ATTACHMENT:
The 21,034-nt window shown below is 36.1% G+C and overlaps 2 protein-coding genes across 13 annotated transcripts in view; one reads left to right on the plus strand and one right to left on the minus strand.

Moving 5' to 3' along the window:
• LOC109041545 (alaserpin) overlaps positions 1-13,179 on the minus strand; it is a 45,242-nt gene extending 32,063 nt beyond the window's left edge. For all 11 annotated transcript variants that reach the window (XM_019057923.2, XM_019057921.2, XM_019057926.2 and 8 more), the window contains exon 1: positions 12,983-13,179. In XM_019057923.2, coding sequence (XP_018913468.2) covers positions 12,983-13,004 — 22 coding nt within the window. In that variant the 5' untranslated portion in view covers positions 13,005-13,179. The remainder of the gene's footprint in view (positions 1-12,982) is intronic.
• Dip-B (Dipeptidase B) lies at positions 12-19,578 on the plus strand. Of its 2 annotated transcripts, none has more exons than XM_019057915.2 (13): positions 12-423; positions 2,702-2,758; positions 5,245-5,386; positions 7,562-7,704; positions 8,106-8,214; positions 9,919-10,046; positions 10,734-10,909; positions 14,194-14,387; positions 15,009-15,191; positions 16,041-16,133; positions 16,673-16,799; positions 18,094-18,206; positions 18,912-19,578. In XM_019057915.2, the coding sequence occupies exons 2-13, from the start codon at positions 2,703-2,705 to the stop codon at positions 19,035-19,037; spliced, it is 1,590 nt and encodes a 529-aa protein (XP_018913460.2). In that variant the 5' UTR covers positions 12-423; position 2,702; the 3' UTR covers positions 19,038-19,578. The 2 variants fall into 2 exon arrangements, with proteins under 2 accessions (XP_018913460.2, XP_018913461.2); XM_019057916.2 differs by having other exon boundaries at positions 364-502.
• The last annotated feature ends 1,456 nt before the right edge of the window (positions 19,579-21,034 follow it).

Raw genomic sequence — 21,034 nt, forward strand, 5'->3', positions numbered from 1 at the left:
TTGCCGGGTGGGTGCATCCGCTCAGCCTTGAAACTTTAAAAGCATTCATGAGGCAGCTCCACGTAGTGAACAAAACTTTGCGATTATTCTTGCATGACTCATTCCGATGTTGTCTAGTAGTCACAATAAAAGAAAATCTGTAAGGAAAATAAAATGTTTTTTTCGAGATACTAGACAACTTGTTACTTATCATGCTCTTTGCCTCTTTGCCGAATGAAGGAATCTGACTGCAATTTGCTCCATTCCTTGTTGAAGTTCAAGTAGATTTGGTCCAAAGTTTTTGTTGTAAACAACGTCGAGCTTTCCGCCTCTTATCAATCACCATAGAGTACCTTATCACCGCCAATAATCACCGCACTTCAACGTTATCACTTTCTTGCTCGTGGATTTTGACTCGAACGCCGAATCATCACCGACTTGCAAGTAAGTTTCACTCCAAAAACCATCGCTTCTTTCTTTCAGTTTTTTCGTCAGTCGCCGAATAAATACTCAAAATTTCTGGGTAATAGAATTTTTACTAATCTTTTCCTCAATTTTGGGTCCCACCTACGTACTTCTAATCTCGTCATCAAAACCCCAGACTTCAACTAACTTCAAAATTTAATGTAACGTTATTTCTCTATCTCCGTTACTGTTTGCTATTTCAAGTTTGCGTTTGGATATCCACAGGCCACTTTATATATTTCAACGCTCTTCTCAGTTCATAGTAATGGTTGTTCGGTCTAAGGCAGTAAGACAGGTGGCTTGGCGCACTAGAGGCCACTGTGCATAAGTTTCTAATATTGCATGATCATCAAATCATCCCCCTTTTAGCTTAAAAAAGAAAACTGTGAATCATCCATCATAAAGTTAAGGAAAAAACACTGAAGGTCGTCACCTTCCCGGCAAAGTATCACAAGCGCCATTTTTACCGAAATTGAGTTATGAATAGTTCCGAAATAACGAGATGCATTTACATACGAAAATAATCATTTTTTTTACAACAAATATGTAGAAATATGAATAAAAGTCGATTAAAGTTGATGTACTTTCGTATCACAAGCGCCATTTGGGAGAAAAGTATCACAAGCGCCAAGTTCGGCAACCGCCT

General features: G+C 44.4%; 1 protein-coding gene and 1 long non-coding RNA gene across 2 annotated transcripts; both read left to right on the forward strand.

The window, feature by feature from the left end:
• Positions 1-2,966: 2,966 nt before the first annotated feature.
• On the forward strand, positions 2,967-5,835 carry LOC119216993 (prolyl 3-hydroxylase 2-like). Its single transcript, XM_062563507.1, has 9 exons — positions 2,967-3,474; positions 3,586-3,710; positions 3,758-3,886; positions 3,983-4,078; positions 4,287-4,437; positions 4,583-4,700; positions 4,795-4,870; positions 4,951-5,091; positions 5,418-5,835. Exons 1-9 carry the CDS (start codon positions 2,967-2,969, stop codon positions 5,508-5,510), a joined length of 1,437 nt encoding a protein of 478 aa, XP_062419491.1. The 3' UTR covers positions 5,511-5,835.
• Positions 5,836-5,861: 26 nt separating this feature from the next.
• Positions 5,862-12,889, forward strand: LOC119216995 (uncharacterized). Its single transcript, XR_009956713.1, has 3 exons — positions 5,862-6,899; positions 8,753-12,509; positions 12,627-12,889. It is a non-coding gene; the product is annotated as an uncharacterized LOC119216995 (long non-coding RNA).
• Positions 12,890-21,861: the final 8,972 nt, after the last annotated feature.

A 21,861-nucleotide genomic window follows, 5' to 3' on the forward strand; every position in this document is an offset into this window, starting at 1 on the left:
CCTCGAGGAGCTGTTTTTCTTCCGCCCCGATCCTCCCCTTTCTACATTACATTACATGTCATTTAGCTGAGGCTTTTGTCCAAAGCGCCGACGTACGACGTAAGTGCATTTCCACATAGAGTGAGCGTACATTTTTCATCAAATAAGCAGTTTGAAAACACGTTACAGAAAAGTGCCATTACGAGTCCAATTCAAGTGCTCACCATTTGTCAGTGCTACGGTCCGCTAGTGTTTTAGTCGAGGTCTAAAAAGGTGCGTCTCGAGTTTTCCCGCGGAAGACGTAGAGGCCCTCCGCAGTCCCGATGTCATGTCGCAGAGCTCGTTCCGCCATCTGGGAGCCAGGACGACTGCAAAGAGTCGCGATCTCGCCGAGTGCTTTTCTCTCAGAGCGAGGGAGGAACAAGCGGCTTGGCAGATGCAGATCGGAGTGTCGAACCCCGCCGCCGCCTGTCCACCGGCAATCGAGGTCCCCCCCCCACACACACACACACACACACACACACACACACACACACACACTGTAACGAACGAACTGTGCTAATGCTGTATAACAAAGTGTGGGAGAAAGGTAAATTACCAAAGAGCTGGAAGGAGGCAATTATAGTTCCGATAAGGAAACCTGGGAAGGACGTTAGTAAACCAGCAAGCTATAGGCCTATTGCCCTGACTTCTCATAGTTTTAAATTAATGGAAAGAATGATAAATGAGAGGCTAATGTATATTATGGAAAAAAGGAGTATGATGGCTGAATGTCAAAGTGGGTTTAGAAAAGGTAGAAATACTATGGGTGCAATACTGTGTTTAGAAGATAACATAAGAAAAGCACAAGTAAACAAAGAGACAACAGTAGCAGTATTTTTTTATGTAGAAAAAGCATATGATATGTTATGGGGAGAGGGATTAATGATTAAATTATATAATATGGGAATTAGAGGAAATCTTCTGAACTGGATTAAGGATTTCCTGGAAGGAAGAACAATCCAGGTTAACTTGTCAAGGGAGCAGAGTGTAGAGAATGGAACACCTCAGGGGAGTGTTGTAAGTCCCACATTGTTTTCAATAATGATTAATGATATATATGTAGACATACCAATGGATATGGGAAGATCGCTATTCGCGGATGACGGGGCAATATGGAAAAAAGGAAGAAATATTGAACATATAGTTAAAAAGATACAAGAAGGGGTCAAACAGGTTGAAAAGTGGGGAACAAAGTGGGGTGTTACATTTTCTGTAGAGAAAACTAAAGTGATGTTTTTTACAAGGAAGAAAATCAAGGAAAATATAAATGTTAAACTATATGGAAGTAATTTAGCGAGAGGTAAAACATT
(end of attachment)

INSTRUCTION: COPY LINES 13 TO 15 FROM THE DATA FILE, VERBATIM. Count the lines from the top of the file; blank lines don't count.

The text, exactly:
• Positions 5,862-12,889, forward strand: LOC119216995 (uncharacterized). Its single transcript, XR_009956713.1, has 3 exons — positions 5,862-6,899; positions 8,753-12,509; positions 12,627-12,889. It is a non-coding gene; the product is annotated as an uncharacterized LOC119216995 (long non-coding RNA).
• Positions 12,890-21,861: the final 8,972 nt, after the last annotated feature.

A 21,861-nucleotide genomic window follows, 5' to 3' on the forward strand; every position in this document is an offset into this window, starting at 1 on the left: